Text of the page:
Safa match-fixing: It’s going to get nasty

2013-02-24 10:00

Independent commission of inquiry set to scrutinise the Fifa report.

The national executive committee (NEC) of the SA Football Association (Safa) yesterday took a decision to launch an independent commission of inquiry into allegations of match-fixing involving Bafana Bafana matches prior to the 2010 Fifa World Cup.

Safa’s supreme decision making body endorsed a recommendation of the association’s legal and constitutional committee that called for an independent commission to get to the bottom of the allegations contained in the Fifa report on match-fixing.

The dossier, given to Safa in December, implicated Safa president Kirsten Nematandani and senior staff members Adeel Carelse, Dennis Mumble, Lindile Kika, Barney Kujane and former chief executive Leslie Sedibe.

A decision to set up a commission and put staff members on special leave was taken by Safa’s emergency committee in December.

But that decision was reversed by the NEC last month.

The NEC said, at the time, the emergency committee did not have powers to suspend people.

Safa vice-president Chief Mwelo Nonkonyana said the commission of inquiry would be established in consultation with the SA Sports Confederation and Olympic Committee (Sascoc) and the department of sport.

Nonkonyana said they wanted the commission to dispose of the allegations as soon as possible and had set themselves a three-month period to complete the work.

He said: “Once we receive the commission’s report, we will consider its findings and recommendations and decide what needs to be done. Hopefully, this matter will be dealt with speedily.”

Nonkonyana explained that the commission’s work would be a separate process from what the police elite investigation unit, the Hawks, were doing on the same matter of match-fixing.

“The Hawks matter is a criminal investigation and we have our own process that we must follow, because this contravened our own statutes,” he said.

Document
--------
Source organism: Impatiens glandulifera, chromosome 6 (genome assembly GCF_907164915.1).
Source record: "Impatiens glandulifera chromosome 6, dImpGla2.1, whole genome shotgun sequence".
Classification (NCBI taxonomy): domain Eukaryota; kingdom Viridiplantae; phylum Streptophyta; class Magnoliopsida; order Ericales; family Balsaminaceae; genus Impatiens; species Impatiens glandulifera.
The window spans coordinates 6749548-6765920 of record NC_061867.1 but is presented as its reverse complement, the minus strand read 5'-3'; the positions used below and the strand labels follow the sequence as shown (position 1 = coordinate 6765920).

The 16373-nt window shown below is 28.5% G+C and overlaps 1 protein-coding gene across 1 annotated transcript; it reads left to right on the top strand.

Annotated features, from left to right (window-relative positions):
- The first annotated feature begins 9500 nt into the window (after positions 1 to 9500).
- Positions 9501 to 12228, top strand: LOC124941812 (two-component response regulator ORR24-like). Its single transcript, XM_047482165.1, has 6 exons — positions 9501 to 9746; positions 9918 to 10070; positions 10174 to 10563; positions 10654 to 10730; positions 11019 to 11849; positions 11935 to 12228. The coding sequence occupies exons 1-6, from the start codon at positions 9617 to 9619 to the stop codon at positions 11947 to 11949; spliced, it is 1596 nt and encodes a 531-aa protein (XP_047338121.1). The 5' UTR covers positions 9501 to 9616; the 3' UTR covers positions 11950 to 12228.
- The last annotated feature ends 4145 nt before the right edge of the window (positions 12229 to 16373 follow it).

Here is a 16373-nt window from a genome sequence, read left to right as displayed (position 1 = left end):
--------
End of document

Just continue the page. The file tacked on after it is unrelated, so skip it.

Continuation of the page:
“If the Hawks find evidence against anyone, it will be a criminal offence.”

The legal and constitutional committee chairperson Pooby Govindasamy said the terms of reference of the commission would be jointly decided by Safa, Sascoc and the sports ministry.

“This will give whoever is mentioned in the report a chance to clear their names and we will decide, at the end, whether to call them to appear before the (Safa) disciplinary committee or be suspended.”

However, Govindasamy said: “It was clear the Fifa report was incomplete, hopelessly inadequate and had many holes.

“In order for us to get to the bottom of this, we need our own independent investigation. We cannot prejudge and start convicting or disciplining people because that will be unfair and it is not part of South African law.”

He added: “This was an informal process and no one was under oath. The interviews with the president and the former chief executive officer were not included in the report and none

of the international referees were interviewed.”

Govindasamy said they would write a letter to Fifa to inform the world football governing body of the decision of yesterday’s meeting and keep them abreast with developments.

Nematandani said they (as Safa) had appointed a delegation of nine people to meet with Sascoc and give feedback on the match-fixing report.

Other items on the agenda are allegations of financial instability within Safa and further allegations of interference by a lobby group calling itself the Football Transformation Forum.

Five things the commission of inquiry must investigate

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